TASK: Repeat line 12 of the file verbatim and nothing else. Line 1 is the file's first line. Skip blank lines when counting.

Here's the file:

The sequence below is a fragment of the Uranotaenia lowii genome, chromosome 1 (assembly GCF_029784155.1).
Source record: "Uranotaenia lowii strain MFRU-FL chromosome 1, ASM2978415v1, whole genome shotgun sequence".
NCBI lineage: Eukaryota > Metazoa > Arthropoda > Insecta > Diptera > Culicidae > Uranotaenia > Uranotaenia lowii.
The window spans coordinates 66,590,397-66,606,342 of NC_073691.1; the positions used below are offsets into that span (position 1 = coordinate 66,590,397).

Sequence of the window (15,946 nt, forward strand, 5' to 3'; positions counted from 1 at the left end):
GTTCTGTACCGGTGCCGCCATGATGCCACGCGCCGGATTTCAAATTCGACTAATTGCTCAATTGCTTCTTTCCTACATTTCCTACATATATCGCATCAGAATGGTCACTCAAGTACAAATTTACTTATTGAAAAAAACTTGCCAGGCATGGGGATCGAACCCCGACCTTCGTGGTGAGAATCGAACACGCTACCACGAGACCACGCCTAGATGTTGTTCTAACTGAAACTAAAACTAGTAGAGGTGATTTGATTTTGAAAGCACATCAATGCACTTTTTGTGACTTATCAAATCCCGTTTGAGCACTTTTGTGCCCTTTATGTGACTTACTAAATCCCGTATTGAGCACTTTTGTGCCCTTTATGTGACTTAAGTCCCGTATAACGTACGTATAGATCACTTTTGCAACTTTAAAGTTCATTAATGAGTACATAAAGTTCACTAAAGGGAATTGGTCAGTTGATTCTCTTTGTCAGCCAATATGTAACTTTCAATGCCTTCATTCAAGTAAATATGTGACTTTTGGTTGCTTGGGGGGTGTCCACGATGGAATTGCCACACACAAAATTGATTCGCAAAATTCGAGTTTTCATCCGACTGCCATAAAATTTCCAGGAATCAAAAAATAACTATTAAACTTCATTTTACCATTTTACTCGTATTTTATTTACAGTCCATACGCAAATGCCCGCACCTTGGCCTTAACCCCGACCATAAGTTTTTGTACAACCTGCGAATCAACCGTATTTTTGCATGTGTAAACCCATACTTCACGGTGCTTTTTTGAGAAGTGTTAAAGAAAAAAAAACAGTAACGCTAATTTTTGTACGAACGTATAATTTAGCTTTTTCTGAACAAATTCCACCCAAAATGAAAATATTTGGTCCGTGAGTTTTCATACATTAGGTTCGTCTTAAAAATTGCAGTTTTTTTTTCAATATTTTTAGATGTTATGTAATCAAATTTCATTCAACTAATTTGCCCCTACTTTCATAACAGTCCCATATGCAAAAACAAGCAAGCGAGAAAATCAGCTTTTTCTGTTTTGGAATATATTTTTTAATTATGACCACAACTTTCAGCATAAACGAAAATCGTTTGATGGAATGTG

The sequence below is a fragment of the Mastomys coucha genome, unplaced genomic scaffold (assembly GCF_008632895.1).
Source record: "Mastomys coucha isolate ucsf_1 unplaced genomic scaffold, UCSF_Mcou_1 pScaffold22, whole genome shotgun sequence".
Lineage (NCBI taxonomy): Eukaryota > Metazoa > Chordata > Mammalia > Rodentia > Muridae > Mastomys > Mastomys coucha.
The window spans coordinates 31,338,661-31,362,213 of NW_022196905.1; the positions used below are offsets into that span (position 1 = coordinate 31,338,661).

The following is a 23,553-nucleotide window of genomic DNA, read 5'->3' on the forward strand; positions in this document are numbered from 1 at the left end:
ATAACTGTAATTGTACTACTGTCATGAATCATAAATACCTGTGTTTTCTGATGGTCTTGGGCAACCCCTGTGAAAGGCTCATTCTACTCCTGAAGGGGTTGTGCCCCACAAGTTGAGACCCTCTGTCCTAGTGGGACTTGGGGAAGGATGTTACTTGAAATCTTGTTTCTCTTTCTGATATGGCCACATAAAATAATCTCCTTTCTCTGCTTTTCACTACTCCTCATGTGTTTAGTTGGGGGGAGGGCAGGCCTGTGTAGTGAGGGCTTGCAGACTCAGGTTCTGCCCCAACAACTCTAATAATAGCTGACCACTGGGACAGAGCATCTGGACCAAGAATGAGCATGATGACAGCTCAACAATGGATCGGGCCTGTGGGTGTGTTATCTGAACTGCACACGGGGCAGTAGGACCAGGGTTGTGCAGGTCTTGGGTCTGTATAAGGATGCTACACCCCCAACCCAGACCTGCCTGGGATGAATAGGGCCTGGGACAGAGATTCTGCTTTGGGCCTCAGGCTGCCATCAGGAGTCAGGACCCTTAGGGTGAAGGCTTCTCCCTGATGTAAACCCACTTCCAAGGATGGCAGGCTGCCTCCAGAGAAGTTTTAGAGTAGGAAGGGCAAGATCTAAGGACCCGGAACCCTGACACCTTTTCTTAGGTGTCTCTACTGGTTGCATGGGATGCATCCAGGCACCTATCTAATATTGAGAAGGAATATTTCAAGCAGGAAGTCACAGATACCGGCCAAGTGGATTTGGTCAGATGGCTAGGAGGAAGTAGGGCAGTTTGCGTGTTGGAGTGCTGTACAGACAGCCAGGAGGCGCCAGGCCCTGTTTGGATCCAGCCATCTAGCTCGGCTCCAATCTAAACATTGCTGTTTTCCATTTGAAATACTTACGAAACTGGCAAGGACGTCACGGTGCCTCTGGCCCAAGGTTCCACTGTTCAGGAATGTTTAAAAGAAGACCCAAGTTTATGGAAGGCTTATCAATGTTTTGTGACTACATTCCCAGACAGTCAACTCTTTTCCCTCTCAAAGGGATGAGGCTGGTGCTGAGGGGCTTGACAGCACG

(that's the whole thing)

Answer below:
ATAACTGTAATTGTACTACTGTCATGAATCATAAATACCTGTGTTTTCTGATGGTCTTGGGCAACCCCTGTGAAAGGCTCATTCTACTCCTGAAGGGGTTGTGCCCCACAAGTTGAGACCCTCTGTCCTAGTGGGACTTGGGGAAGGATGTTACTTGAAATCTTGTTTCTCTTTCTGATATGGCCACATAAAATAATCTCCTTTCTCTGCTTTTCACTACTCCTCATGTGTTTAGTTGGGGGGAGGGCAGGCCTGTGTAGTGAGGGCTTGCAGACTCAGGTTCTGCCCCAACAACTCTAATAATAGCTGACCACTGGGACAGAGCATCTGGACCAAGAATGAGCATGATGACAGCTCAACAATGGATCGGGCCTGTGGGTGTGTTATCTGAACTGCACACGGGGCAGTAGGACCAGGGTTGTGCAGGTCTTGGGTCTGTATAAGGATGCTACACCCCCAACCCAGACCTGCCTGGGATGAATAGGGCCTGGGACAGAGATTCTGCTTTGGGCCTCAGGCTGCCATCAGGAGTCAGGACCCTTAGGGTGAAGGCTTCTCCCTGATGTAAACCCACTTCCAAGGATGGCAGGCTGCCTCCAGAGAAGTTTTAGAGTAGGAAGGGCAAGATCTAAGGACCCGGAACCCTGACACCTTTTCTTAGGTGTCTCTACTGGTTGCATGGGATGCATCCAGGCACCTATCTAATATTGAGAAGGAATATTTCAAGCAGGAAGTCACAGATACCGGCCAAGTGGATTTGGTCAGATGGCTAGGAGGAAGTAGGGCAGTTTGCGTGTTGGAGTGCTGTACAGACAGCCAGGAGGCGCCAGGCCCTGTTTGGATCCAGCCATCTAGCTCGGCTCCAATCTAAACATTGCTGTTTTCCATTTGAAATACTTACGAAACTGGCAAGGACGTCACGGTGCCTCTGGCCCAAGGTTCCACTGTTCAGGAATGTTTAAAAGAAGACCCAAGTTTATGGAAGGCTTATCAATGTTTTGTGACTACATTCCCAGACAGTCAACTCTTTTCCCTCTCAAAGGGATGAGGCTGGTGCTGAGGGGCTTGACAGCACG